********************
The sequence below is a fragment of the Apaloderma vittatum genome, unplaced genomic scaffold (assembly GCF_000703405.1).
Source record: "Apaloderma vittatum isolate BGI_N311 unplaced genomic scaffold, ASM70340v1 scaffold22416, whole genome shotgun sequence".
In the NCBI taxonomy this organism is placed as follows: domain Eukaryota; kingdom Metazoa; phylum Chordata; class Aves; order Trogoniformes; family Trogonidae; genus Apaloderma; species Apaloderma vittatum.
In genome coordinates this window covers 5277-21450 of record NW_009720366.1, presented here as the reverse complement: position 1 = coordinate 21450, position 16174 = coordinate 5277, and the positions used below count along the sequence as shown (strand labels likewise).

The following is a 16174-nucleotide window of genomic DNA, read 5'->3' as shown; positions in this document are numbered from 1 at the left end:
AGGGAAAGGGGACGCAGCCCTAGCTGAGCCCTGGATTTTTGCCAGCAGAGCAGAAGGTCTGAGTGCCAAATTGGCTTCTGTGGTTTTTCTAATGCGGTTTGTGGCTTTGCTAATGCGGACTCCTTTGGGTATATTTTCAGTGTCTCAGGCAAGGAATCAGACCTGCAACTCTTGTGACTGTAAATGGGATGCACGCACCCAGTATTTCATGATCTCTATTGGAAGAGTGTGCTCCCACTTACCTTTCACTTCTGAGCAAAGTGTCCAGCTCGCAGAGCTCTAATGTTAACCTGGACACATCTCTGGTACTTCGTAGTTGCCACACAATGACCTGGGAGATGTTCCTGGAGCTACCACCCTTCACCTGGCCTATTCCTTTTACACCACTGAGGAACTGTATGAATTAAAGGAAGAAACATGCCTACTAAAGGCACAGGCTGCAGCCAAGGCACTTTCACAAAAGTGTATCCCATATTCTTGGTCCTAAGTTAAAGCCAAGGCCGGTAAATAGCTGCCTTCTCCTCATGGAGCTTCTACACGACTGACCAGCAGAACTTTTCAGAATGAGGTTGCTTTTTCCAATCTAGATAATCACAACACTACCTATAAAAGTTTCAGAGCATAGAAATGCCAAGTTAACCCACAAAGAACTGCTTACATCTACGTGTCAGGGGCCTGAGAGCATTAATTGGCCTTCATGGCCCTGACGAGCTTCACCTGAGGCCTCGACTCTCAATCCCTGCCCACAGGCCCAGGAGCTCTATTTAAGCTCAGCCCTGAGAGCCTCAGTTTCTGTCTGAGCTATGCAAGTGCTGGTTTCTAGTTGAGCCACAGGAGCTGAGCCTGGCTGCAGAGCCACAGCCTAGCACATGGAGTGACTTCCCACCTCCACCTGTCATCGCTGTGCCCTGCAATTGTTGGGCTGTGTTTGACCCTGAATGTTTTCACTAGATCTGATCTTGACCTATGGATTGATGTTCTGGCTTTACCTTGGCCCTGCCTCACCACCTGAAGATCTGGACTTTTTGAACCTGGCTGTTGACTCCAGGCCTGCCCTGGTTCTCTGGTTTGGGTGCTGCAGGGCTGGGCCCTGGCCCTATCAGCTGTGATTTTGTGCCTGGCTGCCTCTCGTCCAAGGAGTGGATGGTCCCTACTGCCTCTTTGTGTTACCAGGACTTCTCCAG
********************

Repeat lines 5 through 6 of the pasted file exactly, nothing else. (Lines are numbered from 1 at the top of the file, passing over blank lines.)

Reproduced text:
The following is a 16174-nucleotide window of genomic DNA, read 5'->3' as shown; positions in this document are numbered from 1 at the left end:
AGGGAAAGGGGACGCAGCCCTAGCTGAGCCCTGGATTTTTGCCAGCAGAGCAGAAGGTCTGAGTGCCAAATTGGCTTCTGTGGTTTTTCTAATGCGGTTTGTGGCTTTGCTAATGCGGACTCCTTTGGGTATATTTTCAGTGTCTCAGGCAAGGAATCAGACCTGCAACTCTTGTGACTGTAAATGGGATGCACGCACCCAGTATTTCATGATCTCTATTGGAAGAGTGTGCTCCCACTTACCTTTCACTTCTGAGCAAAGTGTCCAGCTCGCAGAGCTCTAATGTTAACCTGGACACATCTCTGGTACTTCGTAGTTGCCACACAATGACCTGGGAGATGTTCCTGGAGCTACCACCCTTCACCTGGCCTATTCCTTTTACACCACTGAGGAACTGTATGAATTAAAGGAAGAAACATGCCTACTAAAGGCACAGGCTGCAGCCAAGGCACTTTCACAAAAGTGTATCCCATATTCTTGGTCCTAAGTTAAAGCCAAGGCCGGTAAATAGCTGCCTTCTCCTCATGGAGCTTCTACACGACTGACCAGCAGAACTTTTCAGAATGAGGTTGCTTTTTCCAATCTAGATAATCACAACACTACCTATAAAAGTTTCAGAGCATAGAAATGCCAAGTTAACCCACAAAGAACTGCTTACATCTACGTGTCAGGGGCCTGAGAGCATTAATTGGCCTTCATGGCCCTGACGAGCTTCACCTGAGGCCTCGACTCTCAATCCCTGCCCACAGGCCCAGGAGCTCTATTTAAGCTCAGCCCTGAGAGCCTCAGTTTCTGTCTGAGCTATGCAAGTGCTGGTTTCTAGTTGAGCCACAGGAGCTGAGCCTGGCTGCAGAGCCACAGCCTAGCACATGGAGTGACTTCCCACCTCCACCTGTCATCGCTGTGCCCTGCAATTGTTGGGCTGTGTTTGACCCTGAATGTTTTCACTAGATCTGATCTTGACCTATGGATTGATGTTCTGGCTTTACCTTGGCCCTGCCTCACCACCTGAAGATCTGGACTTTTTGAACCTGGCTGTTGACTCCAGGCCTGCCCTGGTTCTCTGGTTTGGGTGCTGCAGGGCTGGGCCCTGGCCCTATCAGCTGTGATTTTGTGCCTGGCTGCCTCTCGTCCAAGGAGTGGATGGTCCCTACTGCCTCTTTGTGTTACCAGGACTTCTCCAG